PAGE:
134 High Street
Conversion of the 19th century former Town House to form a modern, open-plan unit suitable for a variety of high street uses. Grant funded works included the repair and renewal of traditional sash timber windows, re-roofing and replacement of rainwater goods in traditional materials, essential re-pointing of brickwork, replacement of defective render, and the installation of a traditional style shop-front. The premises, vacant for many years before grant works completed, is now leased and operated by a national high street retailer.
42 High Street
Structural repair and renovation of the premise’s vacant basement, upper floors and derelict rear warehouse. The grant funded project has created five new residential units in Stockton Town Centre and relocated the office and staff accommodation of the pre-existing retailer to the basement, releasing upper floors for living accommodation as well as saving staff a chilly trip up the external staircase to the rest facilities! The project has brought a welcome use to this 19th century former wine merchants.
The Georgian Theatre
Completion of external stone and brickwork repairs to improve the stability and appearance of this former tithe barn. Grant funded works included repair of original stonework believed to have been reclaimed from Stockton’s former Castle.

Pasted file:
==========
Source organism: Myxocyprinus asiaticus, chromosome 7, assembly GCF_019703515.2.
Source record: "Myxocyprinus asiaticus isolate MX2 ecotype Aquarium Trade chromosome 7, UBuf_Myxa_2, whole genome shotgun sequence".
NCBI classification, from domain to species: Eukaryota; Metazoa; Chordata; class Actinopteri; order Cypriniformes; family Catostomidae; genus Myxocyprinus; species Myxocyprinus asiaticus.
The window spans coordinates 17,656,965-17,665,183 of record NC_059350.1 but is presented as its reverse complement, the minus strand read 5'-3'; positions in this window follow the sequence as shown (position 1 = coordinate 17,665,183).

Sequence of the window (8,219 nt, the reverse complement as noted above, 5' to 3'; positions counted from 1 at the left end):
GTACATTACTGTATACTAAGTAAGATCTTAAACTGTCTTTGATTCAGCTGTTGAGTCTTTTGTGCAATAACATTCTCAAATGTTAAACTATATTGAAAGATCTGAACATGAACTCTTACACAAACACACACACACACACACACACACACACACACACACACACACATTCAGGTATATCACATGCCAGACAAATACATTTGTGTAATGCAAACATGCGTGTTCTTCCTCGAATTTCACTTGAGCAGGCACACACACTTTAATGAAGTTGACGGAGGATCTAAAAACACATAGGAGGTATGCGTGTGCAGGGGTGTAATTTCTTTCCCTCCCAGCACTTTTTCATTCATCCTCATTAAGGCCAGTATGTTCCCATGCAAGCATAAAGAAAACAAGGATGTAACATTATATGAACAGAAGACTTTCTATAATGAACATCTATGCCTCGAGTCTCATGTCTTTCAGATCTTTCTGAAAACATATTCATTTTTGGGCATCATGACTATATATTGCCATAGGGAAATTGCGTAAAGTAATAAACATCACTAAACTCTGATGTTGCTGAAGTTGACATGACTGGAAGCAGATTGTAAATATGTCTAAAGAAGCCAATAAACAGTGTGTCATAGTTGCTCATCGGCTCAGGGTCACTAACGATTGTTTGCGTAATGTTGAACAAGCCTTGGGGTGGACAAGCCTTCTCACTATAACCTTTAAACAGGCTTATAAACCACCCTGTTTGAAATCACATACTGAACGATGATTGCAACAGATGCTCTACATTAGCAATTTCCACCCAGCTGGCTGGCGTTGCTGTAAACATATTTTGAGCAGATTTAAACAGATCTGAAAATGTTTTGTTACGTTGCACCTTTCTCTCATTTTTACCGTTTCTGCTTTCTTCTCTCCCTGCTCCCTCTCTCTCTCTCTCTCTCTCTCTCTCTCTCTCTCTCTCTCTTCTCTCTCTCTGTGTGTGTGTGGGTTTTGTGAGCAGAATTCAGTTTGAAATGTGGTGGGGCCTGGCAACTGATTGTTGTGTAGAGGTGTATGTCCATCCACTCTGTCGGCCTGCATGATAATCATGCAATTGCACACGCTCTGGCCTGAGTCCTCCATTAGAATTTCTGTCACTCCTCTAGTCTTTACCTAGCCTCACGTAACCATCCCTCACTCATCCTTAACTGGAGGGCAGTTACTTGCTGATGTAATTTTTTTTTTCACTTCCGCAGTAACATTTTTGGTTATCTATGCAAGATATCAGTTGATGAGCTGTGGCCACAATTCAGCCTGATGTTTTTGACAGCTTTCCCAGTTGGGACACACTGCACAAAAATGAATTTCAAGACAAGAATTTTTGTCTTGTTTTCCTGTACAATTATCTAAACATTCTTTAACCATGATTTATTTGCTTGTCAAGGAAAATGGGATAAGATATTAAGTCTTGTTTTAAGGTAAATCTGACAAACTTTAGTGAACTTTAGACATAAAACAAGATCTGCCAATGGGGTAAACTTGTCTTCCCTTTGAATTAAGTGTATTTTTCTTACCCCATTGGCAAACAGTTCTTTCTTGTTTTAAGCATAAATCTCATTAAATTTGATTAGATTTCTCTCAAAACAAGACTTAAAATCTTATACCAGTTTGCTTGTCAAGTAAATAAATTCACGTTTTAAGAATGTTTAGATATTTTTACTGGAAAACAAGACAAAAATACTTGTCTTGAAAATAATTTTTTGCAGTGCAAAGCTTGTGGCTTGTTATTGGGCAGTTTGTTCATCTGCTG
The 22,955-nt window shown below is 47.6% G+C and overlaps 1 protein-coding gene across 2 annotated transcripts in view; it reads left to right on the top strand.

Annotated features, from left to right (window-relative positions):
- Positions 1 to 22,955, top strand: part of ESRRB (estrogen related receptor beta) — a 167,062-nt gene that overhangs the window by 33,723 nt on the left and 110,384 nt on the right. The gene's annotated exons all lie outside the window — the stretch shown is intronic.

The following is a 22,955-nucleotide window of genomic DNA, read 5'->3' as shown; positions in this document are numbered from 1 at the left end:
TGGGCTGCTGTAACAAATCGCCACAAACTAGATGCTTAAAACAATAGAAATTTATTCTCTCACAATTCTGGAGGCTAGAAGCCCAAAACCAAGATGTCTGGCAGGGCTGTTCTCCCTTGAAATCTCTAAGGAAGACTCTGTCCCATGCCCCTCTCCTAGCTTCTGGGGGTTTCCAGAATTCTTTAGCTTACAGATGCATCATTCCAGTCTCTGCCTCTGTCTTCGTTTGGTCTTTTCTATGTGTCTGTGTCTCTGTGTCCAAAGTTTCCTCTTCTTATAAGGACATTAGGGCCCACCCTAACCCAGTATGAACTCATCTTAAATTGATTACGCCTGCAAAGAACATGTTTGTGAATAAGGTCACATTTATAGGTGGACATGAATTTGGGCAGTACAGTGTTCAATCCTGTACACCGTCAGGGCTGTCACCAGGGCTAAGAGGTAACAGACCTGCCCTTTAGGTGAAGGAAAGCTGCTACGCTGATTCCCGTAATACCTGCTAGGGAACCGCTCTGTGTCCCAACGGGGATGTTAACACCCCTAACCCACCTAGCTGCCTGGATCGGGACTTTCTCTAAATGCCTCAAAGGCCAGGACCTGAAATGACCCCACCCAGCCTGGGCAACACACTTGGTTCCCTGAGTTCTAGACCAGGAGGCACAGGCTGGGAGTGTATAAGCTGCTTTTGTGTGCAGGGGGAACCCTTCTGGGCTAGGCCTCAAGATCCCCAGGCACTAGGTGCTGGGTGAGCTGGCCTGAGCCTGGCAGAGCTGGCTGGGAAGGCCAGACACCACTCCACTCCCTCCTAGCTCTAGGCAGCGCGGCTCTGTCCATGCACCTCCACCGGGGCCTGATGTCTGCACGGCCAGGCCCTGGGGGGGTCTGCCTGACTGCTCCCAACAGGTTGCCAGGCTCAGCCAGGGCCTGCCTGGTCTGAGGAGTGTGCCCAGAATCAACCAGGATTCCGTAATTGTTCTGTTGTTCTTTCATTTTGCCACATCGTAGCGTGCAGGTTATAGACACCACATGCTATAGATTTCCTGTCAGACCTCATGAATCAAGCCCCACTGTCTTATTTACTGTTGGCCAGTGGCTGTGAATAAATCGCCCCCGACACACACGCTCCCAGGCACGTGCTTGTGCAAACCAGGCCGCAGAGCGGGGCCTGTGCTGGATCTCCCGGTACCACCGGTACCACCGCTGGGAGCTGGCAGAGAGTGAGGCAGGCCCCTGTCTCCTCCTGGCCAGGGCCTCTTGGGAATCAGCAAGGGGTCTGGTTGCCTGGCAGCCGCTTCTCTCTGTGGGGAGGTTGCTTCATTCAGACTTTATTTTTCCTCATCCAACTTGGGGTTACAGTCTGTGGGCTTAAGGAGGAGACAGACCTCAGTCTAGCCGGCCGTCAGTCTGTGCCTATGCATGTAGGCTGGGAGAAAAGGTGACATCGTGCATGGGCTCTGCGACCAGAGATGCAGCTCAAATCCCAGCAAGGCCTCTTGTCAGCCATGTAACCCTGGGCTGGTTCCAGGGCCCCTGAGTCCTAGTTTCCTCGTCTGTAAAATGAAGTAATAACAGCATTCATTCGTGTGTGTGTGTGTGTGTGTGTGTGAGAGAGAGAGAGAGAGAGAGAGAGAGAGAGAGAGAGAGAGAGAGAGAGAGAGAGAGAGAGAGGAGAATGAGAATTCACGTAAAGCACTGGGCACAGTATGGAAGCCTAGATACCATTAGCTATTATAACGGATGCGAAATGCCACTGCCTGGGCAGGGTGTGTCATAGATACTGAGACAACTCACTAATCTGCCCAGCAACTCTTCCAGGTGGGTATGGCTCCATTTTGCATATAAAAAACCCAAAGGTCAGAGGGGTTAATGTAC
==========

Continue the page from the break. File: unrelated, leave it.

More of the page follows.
Dovecot Street public realm improvements
Replacement of inappropriate modern-style paving slabs on Dovecot Street with traditional, durable materials in keeping with the character and amenity of the Conservation Area.
Grants For Heritage Building Specialist Events
Stories From the High Street
‘Stories from the High Street’ launched on 24 February 2016 with free drop-in weekly workshops at Stockton Central Library, leading to a local history celebration event on 11 May.
The group uncovered the buildings’ secrets up to the modern day – who may have lived, worked, shopped, visited, was born or died there? Participants were given the opportunity to learn and develop research skills to discover more about the town, its buildings and stories.
The celebration event was a huge success and brought a host of costumed interpreters and exhibits to Stockton Library. Take a look at the images below…
Stockton Heritage Fayre
Saturday 22 October 2016 will be a day to celebrate Stockton’s heritage and showcase the grant programme’s successes. Final plans for the fayre are being put together, at which we hope to showcase:
Save the date in your diary now and watch this space for further details!
Specialist Training in Heritage Construction Skills
Local college students and professionals from construction, heritage and associated sectors secured accredited qualifications in heritage construction skills. In addition, professionals and non-professionals attended a series of local practical training days and lectures in traditional construction skills.
Nationally there is a shortage of people suitably qualified in this sector, with the inappropriate use of modern material and techniques too often damaging the finite historic built environment. Locally qualified individuals are therefore helping to reduce the existing skills gap and safeguard the future our heritage.
The existing grant programme is now closed to new applicants although current and reserve grantees have until 31 March 2017 to complete projects.